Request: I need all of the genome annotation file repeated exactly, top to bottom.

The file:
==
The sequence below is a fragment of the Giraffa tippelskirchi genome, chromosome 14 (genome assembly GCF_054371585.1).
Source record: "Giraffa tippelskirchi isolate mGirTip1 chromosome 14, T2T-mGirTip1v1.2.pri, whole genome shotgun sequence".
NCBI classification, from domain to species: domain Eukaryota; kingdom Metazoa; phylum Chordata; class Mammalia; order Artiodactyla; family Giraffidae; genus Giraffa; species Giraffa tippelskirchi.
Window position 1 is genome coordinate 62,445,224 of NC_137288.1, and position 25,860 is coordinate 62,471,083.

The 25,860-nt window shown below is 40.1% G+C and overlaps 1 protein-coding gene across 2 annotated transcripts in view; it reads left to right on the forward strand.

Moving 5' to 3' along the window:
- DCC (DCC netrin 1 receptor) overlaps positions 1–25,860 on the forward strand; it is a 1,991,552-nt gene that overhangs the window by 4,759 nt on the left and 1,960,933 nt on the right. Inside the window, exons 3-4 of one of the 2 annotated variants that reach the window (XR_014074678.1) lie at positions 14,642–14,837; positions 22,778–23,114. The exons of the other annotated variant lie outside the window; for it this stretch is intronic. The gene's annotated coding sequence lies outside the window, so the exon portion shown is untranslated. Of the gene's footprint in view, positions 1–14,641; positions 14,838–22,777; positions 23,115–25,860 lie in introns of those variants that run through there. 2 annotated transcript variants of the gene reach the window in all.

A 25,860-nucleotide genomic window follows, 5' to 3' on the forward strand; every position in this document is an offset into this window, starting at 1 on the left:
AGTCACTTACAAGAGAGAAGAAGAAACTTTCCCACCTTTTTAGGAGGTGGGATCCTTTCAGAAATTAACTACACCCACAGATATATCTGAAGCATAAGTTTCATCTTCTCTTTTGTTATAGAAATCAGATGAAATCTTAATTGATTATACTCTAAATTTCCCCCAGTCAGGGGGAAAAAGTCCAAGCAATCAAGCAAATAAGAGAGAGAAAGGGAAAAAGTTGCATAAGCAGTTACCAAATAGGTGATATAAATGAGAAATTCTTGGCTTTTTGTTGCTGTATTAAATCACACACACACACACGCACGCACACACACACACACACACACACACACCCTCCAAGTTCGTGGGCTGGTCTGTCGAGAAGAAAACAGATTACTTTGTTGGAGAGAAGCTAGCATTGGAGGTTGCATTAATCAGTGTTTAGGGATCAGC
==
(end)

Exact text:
The sequence below is a fragment of the Giraffa tippelskirchi genome, chromosome 14 (genome assembly GCF_054371585.1).
Source record: "Giraffa tippelskirchi isolate mGirTip1 chromosome 14, T2T-mGirTip1v1.2.pri, whole genome shotgun sequence".
NCBI classification, from domain to species: domain Eukaryota; kingdom Metazoa; phylum Chordata; class Mammalia; order Artiodactyla; family Giraffidae; genus Giraffa; species Giraffa tippelskirchi.
Window position 1 is genome coordinate 62,445,224 of NC_137288.1, and position 25,860 is coordinate 62,471,083.

The 25,860-nt window shown below is 40.1% G+C and overlaps 1 protein-coding gene across 2 annotated transcripts in view; it reads left to right on the forward strand.

Moving 5' to 3' along the window:
- DCC (DCC netrin 1 receptor) overlaps positions 1–25,860 on the forward strand; it is a 1,991,552-nt gene that overhangs the window by 4,759 nt on the left and 1,960,933 nt on the right. Inside the window, exons 3-4 of one of the 2 annotated variants that reach the window (XR_014074678.1) lie at positions 14,642–14,837; positions 22,778–23,114. The exons of the other annotated variant lie outside the window; for it this stretch is intronic. The gene's annotated coding sequence lies outside the window, so the exon portion shown is untranslated. Of the gene's footprint in view, positions 1–14,641; positions 14,838–22,777; positions 23,115–25,860 lie in introns of those variants that run through there. 2 annotated transcript variants of the gene reach the window in all.

A 25,860-nucleotide genomic window follows, 5' to 3' on the forward strand; every position in this document is an offset into this window, starting at 1 on the left:
AGTCACTTACAAGAGAGAAGAAGAAACTTTCCCACCTTTTTAGGAGGTGGGATCCTTTCAGAAATTAACTACACCCACAGATATATCTGAAGCATAAGTTTCATCTTCTCTTTTGTTATAGAAATCAGATGAAATCTTAATTGATTATACTCTAAATTTCCCCCAGTCAGGGGGAAAAAGTCCAAGCAATCAAGCAAATAAGAGAGAGAAAGGGAAAAAGTTGCATAAGCAGTTACCAAATAGGTGATATAAATGAGAAATTCTTGGCTTTTTGTTGCTGTATTAAATCACACACACACACACGCACGCACACACACACACACACACACACACACCCTCCAAGTTCGTGGGCTGGTCTGTCGAGAAGAAAACAGATTACTTTGTTGGAGAGAAGCTAGCATTGGAGGTTGCATTAATCAGTGTTTAGGGATCAGC